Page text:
(and perhaps soon-to-be-dramatically enlarged) brains. The
mechanisms to realize this transition, as described above,
are already emergent. All selection for this process is un-
doubtedly being driven by cultural evolution as opposed to
biological evolution, which may suggest that a new evolu-
tionary process is soon to predominant the biological evo-
lutionary process. Complexity would be directed by mind.
22 Current Aging Science, 2014, Vol. 7, No. 1 Cadell Last
I predict that the full realization of this life history transi-
tion should occur before 2050, which suggests that this the-
ory could be in some way connected to the hypothesized
metasystem transition commonly referred to as Global Brain
(see: [48, 59-61]). In order to take this 21st century future
seriously we need only assume that the pressures of the
modern developed world hold and accelerate globally. First
and foremost, the pressures for the acquisition of more ad-
vanced cultural information must accelerate as a result of
advanced ICT. This will continue to force an extension of a
widespread postponement of biological reproduction. Sec-
ondly, continued advances in our understanding of aging and
degenerative diseases must accelerate dramatically, allowing
us to radically extend life expectancy and possibly usher us
into a post-aging world. This will remove the evolutionary
imperative to create complexity through biological reproduc-
tion, as delaying current reproduction would always be pre-
ferred in favour of dedication of energy towards culturally-
mediated growth and maintenance.
In the future, further research into the specific causal
mechanisms driving a potential complete end to biological
reproduction is needed. At the moment the exact mecha-
nisms are unknown. However, one possible causal mecha-
nism explaining how culture, technology, and information
can impact the biological change in reproduction has been
discussed by Kyriazis in this issue.
However, although the extrapolation of current trends
and framing these trends within well-tested evolutionary
frameworks is a useful methodological tool for explaining
our likely future, we cannot be 100% certain that this is our
future. Fundamentally, this life history future is dependent
on continued system-level socioeconomic development as
supported by the current industrialized energy regime, as
well as a smooth transition to a new post-industrial energy
regime before 2050. In short, this life history future is fun-
damentally dependent on abundant energy globally. This is
not an outrageous assumption (see: [62, 63]). However, if
current trends are significantly ruptured by large socioeco-
nomic processes related to a collapse of our current energy
regime, and/or a failure to establish a post-industrial energy
regime, we should not expect the life history trajectory out-
Human life history throughout our species evolution can
be thought of as one long trend towards delayed sexual
maturation and biological reproduction (i.e. from “living fast
and dying young” to “living slow and dying old”).
Due to the evolution (and consequent complete de-
pendence) on our large brains, human life h istory is orga-
nized around the acquisition of cultural information. This
has always required inordinate amounts of time and en-
ergy dedicated to growth. Over the past 200-250 years,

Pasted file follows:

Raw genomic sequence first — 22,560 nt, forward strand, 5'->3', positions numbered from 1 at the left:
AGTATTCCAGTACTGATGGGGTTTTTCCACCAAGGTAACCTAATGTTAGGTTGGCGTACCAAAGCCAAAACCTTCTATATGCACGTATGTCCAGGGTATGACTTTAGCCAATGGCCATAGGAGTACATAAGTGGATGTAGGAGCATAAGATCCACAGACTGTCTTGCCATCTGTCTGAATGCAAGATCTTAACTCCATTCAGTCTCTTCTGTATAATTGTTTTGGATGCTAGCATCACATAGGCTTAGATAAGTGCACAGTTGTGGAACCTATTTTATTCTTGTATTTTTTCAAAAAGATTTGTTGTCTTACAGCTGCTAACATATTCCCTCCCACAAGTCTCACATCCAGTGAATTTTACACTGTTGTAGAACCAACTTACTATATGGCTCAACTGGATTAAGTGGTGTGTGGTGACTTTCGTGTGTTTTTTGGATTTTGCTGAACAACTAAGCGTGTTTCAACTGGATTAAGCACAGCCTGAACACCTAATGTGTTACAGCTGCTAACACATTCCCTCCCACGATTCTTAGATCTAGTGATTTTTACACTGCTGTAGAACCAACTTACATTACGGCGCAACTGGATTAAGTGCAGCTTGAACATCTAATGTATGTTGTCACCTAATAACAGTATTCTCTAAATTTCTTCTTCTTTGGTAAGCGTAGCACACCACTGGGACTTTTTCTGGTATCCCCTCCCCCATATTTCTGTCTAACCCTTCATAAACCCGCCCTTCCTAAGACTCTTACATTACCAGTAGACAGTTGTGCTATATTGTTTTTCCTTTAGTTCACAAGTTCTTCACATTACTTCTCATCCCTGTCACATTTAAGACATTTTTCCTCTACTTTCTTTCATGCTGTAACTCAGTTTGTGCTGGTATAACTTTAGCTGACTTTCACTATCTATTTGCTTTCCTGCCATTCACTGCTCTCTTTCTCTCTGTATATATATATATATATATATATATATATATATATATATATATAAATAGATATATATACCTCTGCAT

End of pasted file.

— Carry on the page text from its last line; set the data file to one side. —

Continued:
humans in the industrialized world have experienced a
significant rupture to this pattern. This rupture is best ex-
plained as yet another primate extension of pre-
reproductive years and extension of life span. Fundamen-
tally, this transition is only different from previous transi-
tions in that the dominant evolutionary processes driving
this exaggerated life history is cultural. This explanation
adequately addresses what previous demographic transi-
tion life history explanations fail to address, especially in
regard to autonomous adult humans opting to not repro-
duce biologically at all.
In the case that my aforementioned assumptions prove
incorrect, this analysis should prove useful for the impor-
tant reason that you can make a fairly reliable prediction
for biological reproduction given radical life extension
(RLE). If RLE is not achieved before 2050, but instead at
some later date, 100, 150, or 500 years from now, this will
likely coincide with the indefinite postponement of current
biological reproduction in favour of current cultural repro-
duction. Therefore, any popular or political opposition to
the practical application of RLE breakthroughs on the basis
that they would lead to catastrophic overpopulation issues,
are almost definitely unfounded. Also, any scientists cur-
rently involved in research related to RLE should not fear
that their breakthroughs will lead to major population prob-
lems that will need to be solved at some future period of
CONFLICT OF INTEREST
The authors confirm that this article content has no con-
flict of interest.
I would like to thank Marios Kyriazis, Clement Vidal,
Francis Heylighen, as well as all members of the Global
Brain Institute (GBI), and the Evolution, Complexity, and
Cognition (ECCO) groups, for helpful feedback and discus-
sion. I would also like to thank the anonymous reviewers for
improving the clarity and structure of the article.
Table 3. Global Fertility Ra te (2014 est.) 
Replacement Fertility Rate (2.1)
# of Countries
Countries > 2.1
Niger, Philippines, Belize, Yemen
Countries < 2.1
France, Norway, Australia, Canada
Countries < 1.5
Germany, Japan, Italy, South Korea
Countries < 1.0
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Received: January 13, 2014 Revised: April 18, 2014 Accepted: May 14, 2014